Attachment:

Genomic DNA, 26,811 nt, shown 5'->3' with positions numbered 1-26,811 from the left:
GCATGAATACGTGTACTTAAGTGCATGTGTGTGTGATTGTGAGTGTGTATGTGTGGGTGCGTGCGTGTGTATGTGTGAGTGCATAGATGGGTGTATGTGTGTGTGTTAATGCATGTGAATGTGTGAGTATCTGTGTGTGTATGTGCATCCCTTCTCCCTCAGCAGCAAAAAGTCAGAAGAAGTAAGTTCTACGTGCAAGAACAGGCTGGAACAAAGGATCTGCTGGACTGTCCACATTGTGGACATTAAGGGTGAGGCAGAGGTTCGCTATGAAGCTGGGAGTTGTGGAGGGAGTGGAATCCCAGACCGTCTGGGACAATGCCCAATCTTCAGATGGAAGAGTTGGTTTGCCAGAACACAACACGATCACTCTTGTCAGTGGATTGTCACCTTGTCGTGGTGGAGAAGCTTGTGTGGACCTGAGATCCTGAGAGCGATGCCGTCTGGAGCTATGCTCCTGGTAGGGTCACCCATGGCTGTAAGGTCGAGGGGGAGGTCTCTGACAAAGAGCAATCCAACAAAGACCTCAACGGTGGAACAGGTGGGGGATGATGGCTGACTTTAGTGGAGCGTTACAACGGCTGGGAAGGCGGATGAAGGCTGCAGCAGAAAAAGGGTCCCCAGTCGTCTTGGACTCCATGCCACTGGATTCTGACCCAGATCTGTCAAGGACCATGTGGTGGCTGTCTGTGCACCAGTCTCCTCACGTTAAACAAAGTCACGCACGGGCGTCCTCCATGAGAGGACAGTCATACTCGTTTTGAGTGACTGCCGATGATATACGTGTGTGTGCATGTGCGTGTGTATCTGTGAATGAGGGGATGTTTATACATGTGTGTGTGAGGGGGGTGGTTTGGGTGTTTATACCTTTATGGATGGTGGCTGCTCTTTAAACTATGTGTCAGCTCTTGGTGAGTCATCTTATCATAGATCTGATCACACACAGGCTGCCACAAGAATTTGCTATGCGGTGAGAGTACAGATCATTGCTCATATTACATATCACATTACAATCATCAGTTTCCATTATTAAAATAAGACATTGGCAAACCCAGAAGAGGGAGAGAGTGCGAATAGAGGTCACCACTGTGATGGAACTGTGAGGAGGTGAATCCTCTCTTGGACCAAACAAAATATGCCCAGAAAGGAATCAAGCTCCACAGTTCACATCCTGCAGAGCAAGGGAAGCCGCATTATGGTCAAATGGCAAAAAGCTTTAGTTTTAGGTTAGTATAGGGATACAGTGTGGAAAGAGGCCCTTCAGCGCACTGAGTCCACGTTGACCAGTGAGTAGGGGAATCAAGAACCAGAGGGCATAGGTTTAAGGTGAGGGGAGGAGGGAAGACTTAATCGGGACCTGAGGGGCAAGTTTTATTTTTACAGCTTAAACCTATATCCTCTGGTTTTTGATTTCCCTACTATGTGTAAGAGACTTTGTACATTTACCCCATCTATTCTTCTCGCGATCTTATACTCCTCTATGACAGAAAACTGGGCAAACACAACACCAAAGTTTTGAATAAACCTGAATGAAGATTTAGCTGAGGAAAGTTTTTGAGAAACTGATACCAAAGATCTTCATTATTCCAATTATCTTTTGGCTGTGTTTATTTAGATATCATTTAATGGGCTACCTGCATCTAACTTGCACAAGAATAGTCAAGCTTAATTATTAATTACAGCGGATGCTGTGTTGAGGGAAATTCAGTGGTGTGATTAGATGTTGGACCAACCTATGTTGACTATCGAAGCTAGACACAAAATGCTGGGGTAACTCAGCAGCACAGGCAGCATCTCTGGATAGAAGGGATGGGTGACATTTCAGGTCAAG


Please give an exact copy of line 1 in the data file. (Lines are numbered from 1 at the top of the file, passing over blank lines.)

Genomic DNA, 26,811 nt, shown 5'->3' with positions numbered 1-26,811 from the left: